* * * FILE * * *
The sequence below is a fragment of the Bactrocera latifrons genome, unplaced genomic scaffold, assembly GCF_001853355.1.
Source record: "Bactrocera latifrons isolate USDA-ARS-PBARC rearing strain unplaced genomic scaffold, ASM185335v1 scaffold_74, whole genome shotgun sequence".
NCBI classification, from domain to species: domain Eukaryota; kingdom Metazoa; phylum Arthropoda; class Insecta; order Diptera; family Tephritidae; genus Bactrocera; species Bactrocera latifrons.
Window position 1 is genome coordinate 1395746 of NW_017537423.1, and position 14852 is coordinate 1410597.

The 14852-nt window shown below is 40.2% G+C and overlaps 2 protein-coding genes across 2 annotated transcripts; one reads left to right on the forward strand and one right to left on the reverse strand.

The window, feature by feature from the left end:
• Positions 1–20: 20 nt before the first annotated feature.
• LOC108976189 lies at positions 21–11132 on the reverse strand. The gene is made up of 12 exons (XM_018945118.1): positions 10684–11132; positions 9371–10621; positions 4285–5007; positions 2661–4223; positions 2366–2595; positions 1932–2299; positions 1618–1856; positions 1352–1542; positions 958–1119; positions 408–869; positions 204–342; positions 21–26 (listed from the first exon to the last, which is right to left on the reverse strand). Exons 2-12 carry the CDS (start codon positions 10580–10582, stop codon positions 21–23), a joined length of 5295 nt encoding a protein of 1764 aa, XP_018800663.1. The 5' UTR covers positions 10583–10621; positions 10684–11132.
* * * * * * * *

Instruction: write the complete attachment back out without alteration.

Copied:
The sequence below is a fragment of the Bactrocera latifrons genome, unplaced genomic scaffold, assembly GCF_001853355.1.
Source record: "Bactrocera latifrons isolate USDA-ARS-PBARC rearing strain unplaced genomic scaffold, ASM185335v1 scaffold_74, whole genome shotgun sequence".
NCBI classification, from domain to species: domain Eukaryota; kingdom Metazoa; phylum Arthropoda; class Insecta; order Diptera; family Tephritidae; genus Bactrocera; species Bactrocera latifrons.
Window position 1 is genome coordinate 1395746 of NW_017537423.1, and position 14852 is coordinate 1410597.

The 14852-nt window shown below is 40.2% G+C and overlaps 2 protein-coding genes across 2 annotated transcripts; one reads left to right on the forward strand and one right to left on the reverse strand.

The window, feature by feature from the left end:
• Positions 1–20: 20 nt before the first annotated feature.
• LOC108976189 lies at positions 21–11132 on the reverse strand. The gene is made up of 12 exons (XM_018945118.1): positions 10684–11132; positions 9371–10621; positions 4285–5007; positions 2661–4223; positions 2366–2595; positions 1932–2299; positions 1618–1856; positions 1352–1542; positions 958–1119; positions 408–869; positions 204–342; positions 21–26 (listed from the first exon to the last, which is right to left on the reverse strand). Exons 2-12 carry the CDS (start codon positions 10580–10582, stop codon positions 21–23), a joined length of 5295 nt encoding a protein of 1764 aa, XP_018800663.1. The 5' UTR covers positions 10583–10621; positions 10684–11132.